Co-op Live has finally opened its doors after a series of setbacks. 

Manchester’s newest state-of-the art arena, a joint venture between Oak View Group (OVG) and City Football Group, was slated to open its doors on April 23. However, the venue canceled comedian Peter Kay’s gig due to unexpected challenges. From there, Co-op live faced additional problems including technical issues, power supply problems and HVAC system malfunctions, which forced the venue to cancel several acts including Boogie Wit Da Hoodie, Olivia Rodrigo, and the band Keane. 

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Tim Leiweke, chairman and CEO of OVG, blamed Brexit and the pandemic for the delays, telling the Financial Times that the root cause of the delays was a shortage of construction workers. He said he was shocked by the lack of skilled workers, noting that “towards the end of it I wish we could have been doing double shifts and overtime but we just couldn’t find people that wanted to.” 

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“We were paying people two and three times and we couldn’t find people to work, it was crazy,” Leiweke said.

Amid labor challenges triggered by Brexit and the pandemic, the construction industry is facing a shortage estimated around a quarter of a million workers between 2022 and 2026.

On Tuesday night, Co-op Live officially opened its doors with an inaugural performance by local rock band Elbow, with an estimated 12,000 people in attendance. While the venue is now up-and-running, Leiweke is speaking-out at critics, urging people to recognize the venue’s significance and emphasizing its potential impact.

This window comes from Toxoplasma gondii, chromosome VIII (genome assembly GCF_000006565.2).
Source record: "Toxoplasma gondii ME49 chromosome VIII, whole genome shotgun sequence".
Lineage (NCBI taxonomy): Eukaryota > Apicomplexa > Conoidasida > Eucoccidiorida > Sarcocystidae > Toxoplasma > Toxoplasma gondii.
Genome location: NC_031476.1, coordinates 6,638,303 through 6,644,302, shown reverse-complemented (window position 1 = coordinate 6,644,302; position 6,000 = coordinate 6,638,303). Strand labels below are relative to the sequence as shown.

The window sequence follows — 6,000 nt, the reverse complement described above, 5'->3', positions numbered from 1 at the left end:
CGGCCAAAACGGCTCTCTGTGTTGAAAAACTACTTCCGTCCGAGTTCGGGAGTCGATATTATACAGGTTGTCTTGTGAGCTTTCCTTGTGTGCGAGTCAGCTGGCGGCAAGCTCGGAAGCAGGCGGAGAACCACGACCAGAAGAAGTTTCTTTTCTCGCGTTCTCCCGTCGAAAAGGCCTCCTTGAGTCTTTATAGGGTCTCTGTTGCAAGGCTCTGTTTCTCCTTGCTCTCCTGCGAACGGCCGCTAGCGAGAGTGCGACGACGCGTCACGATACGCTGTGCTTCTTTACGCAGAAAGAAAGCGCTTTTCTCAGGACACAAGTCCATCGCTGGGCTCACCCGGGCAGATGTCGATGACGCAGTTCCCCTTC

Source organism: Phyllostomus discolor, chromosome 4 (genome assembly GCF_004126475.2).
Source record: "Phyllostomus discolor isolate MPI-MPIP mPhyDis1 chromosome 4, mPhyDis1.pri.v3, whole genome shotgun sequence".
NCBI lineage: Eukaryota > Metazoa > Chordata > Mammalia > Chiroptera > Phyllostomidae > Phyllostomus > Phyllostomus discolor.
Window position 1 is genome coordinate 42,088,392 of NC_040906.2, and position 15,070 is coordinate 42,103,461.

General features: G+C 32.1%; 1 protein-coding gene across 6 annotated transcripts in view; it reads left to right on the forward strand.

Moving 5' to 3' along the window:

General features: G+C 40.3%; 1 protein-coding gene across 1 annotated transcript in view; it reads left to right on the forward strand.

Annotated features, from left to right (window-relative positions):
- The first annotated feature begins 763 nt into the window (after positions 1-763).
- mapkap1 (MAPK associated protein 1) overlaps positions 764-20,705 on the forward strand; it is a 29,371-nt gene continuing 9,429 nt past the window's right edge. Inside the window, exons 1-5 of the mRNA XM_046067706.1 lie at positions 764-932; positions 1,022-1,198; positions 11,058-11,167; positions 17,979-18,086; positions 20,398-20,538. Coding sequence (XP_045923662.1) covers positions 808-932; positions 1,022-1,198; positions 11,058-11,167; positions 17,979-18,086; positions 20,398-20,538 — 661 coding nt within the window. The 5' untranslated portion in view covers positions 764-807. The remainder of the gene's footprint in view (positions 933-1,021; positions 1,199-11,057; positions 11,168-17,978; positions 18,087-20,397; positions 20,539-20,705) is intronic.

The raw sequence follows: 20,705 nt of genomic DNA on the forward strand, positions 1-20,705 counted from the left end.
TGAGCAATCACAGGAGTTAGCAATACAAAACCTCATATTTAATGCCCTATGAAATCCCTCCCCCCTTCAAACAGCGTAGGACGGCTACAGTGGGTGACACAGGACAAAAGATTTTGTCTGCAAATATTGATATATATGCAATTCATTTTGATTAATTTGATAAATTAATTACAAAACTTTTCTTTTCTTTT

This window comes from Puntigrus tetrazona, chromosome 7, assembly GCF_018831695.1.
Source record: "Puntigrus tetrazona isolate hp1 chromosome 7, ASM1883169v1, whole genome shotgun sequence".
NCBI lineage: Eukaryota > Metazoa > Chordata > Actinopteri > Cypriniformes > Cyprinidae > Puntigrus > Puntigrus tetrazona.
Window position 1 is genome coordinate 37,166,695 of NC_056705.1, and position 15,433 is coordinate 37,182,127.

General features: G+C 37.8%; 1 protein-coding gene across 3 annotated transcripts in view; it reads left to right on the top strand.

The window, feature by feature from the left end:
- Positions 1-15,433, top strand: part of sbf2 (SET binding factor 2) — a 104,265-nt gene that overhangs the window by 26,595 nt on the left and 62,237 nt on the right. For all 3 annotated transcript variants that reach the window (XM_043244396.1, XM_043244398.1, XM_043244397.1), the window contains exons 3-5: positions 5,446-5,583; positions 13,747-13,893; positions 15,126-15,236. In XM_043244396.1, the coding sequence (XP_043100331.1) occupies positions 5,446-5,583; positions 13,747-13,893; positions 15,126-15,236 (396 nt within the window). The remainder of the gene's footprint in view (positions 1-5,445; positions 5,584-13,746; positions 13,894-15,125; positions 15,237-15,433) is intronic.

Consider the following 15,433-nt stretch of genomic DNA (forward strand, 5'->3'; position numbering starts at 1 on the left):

“I think people should stop kicking and start appreciating what we have here, and the impact it’s going to create for Manchester,” Leiweke told the Manchester Evening News. “People who want to kick it, kick it. But we’ve shut up, we’ve spent the past three weeks getting the building ready, and now we open up… and I think we will have long-term success.”

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The setbacks have not gone unnoticed by stakeholders, including the Co-operative Group, the arena’s naming rights holder. Concerns over the venue’s readiness and operational integrity have been raised, prompting a thorough reassessment of safety protocols and operational procedures. Despite these concerns, Leiweke remains confident in Co-op Live’s future.

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“We have 120 events in our first year, 120 events already booked,” Leiweke said. “We sold 70,000 tickets last week for Billie Eilish. I don’t hear anyone talking about that, it’s like ‘wait a minute, this building is a failure?’ We just sold 70,000 tickets for Billie Eilish, Travis Scott sold out in three minutes. Most of those shows wouldn’t be here if it wasn’t for Co-op Live.”

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Leiweke added that the venue will drive economy and “that’s what I’m focused on.”

“Are we frustrated, sorry and apologetic for the last three weeks? Yes, but this building is going to last 30-40 years and it’s the most expensive building ever built outside of the United States and we built it privately,” Leiweke added.

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